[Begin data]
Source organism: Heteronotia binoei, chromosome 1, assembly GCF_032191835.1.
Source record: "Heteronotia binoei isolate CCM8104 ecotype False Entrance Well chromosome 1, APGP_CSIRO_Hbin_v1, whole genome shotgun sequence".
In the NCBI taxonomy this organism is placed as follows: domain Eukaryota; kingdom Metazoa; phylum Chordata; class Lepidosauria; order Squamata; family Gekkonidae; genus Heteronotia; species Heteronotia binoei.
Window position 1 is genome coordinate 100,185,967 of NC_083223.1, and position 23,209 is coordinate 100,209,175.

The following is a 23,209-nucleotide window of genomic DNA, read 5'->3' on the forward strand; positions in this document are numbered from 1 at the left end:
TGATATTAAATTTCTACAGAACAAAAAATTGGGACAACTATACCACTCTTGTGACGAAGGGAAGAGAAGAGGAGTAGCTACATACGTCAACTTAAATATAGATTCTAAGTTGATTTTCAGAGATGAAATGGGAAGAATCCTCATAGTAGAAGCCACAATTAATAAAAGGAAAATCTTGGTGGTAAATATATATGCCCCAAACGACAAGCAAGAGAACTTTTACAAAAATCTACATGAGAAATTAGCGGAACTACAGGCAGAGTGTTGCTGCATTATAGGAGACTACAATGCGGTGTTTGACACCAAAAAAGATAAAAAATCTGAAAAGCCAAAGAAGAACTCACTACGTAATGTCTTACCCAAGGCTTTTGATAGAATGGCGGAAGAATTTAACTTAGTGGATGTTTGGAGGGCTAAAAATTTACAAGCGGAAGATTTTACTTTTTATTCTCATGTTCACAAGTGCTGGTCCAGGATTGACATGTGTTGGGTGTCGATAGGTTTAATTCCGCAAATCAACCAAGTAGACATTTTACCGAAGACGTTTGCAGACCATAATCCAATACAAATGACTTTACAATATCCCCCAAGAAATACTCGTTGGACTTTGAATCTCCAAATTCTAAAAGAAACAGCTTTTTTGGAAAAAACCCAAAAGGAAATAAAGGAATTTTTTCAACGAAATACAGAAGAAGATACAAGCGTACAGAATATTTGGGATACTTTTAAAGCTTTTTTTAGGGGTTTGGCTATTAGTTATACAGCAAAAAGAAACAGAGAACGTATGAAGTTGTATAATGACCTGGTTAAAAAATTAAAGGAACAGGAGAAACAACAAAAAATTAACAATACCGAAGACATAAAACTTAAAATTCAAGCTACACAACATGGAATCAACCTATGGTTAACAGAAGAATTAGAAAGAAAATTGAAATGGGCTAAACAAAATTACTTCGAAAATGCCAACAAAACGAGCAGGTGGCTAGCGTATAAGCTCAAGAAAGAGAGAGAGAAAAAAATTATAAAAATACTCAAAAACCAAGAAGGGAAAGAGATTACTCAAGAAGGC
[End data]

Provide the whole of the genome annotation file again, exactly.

Source organism: Heteronotia binoei, chromosome 1, assembly GCF_032191835.1.
Source record: "Heteronotia binoei isolate CCM8104 ecotype False Entrance Well chromosome 1, APGP_CSIRO_Hbin_v1, whole genome shotgun sequence".
In the NCBI taxonomy this organism is placed as follows: domain Eukaryota; kingdom Metazoa; phylum Chordata; class Lepidosauria; order Squamata; family Gekkonidae; genus Heteronotia; species Heteronotia binoei.
Window position 1 is genome coordinate 100,185,967 of NC_083223.1, and position 23,209 is coordinate 100,209,175.

The following is a 23,209-nucleotide window of genomic DNA, read 5'->3' on the forward strand; positions in this document are numbered from 1 at the left end:
TGATATTAAATTTCTACAGAACAAAAAATTGGGACAACTATACCACTCTTGTGACGAAGGGAAGAGAAGAGGAGTAGCTACATACGTCAACTTAAATATAGATTCTAAGTTGATTTTCAGAGATGAAATGGGAAGAATCCTCATAGTAGAAGCCACAATTAATAAAAGGAAAATCTTGGTGGTAAATATATATGCCCCAAACGACAAGCAAGAGAACTTTTACAAAAATCTACATGAGAAATTAGCGGAACTACAGGCAGAGTGTTGCTGCATTATAGGAGACTACAATGCGGTGTTTGACACCAAAAAAGATAAAAAATCTGAAAAGCCAAAGAAGAACTCACTACGTAATGTCTTACCCAAGGCTTTTGATAGAATGGCGGAAGAATTTAACTTAGTGGATGTTTGGAGGGCTAAAAATTTACAAGCGGAAGATTTTACTTTTTATTCTCATGTTCACAAGTGCTGGTCCAGGATTGACATGTGTTGGGTGTCGATAGGTTTAATTCCGCAAATCAACCAAGTAGACATTTTACCGAAGACGTTTGCAGACCATAATCCAATACAAATGACTTTACAATATCCCCCAAGAAATACTCGTTGGACTTTGAATCTCCAAATTCTAAAAGAAACAGCTTTTTTGGAAAAAACCCAAAAGGAAATAAAGGAATTTTTTCAACGAAATACAGAAGAAGATACAAGCGTACAGAATATTTGGGATACTTTTAAAGCTTTTTTTAGGGGTTTGGCTATTAGTTATACAGCAAAAAGAAACAGAGAACGTATGAAGTTGTATAATGACCTGGTTAAAAAATTAAAGGAACAGGAGAAACAACAAAAAATTAACAATACCGAAGACATAAAACTTAAAATTCAAGCTACACAACATGGAATCAACCTATGGTTAACAGAAGAATTAGAAAGAAAATTGAAATGGGCTAAACAAAATTACTTCGAAAATGCCAACAAAACGAGCAGGTGGCTAGCGTATAAGCTCAAGAAAGAGAGAGAGAAAAAAATTATAAAAATACTCAAAAACCAAGAAGGGAAAGAGATTACTCAAGAAGGC